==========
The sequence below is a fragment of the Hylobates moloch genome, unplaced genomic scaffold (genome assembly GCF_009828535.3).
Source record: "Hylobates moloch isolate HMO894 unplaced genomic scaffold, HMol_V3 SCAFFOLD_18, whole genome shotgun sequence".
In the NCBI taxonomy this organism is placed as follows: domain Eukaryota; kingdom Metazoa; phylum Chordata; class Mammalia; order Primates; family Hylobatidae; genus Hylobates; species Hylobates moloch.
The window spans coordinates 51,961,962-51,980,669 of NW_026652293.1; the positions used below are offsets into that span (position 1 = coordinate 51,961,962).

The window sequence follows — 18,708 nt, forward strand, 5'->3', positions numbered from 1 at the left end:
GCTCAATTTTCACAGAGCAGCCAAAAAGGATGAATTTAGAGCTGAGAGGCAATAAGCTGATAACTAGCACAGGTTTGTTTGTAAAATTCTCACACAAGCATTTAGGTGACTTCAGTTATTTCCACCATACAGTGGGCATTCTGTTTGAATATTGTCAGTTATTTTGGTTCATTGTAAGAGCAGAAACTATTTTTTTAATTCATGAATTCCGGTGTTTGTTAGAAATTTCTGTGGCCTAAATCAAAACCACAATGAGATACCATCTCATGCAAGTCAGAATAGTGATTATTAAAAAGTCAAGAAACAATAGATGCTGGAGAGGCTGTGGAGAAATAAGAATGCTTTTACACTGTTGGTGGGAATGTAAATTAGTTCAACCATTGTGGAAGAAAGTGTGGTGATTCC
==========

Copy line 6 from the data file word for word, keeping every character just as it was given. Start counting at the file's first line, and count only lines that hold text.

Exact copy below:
GCTCAATTTTCACAGAGCAGCCAAAAAGGATGAATTTAGAGCTGAGAGGCAATAAGCTGATAACTAGCACAGGTTTGTTTGTAAAATTCTCACACAAGCATTTAGGTGACTTCAGTTATTTCCACCATACAGTGGGCATTCTGTTTGAATATTGTCAGTTATTTTGGTTCATTGTAAGAGCAGAAACTATTTTTTTAATTCATGAATTCCGGTGTTTGTTAGAAATTTCTGTGGCCTAAATCAAAACCACAATGAGATACCATCTCATGCAAGTCAGAATAGTGATTATTAAAAAGTCAAGAAACAATAGATGCTGGAGAGGCTGTGGAGAAATAAGAATGCTTTTACACTGTTGGTGGGAATGTAAATTAGTTCAACCATTGTGGAAGAAAGTGTGGTGATTCC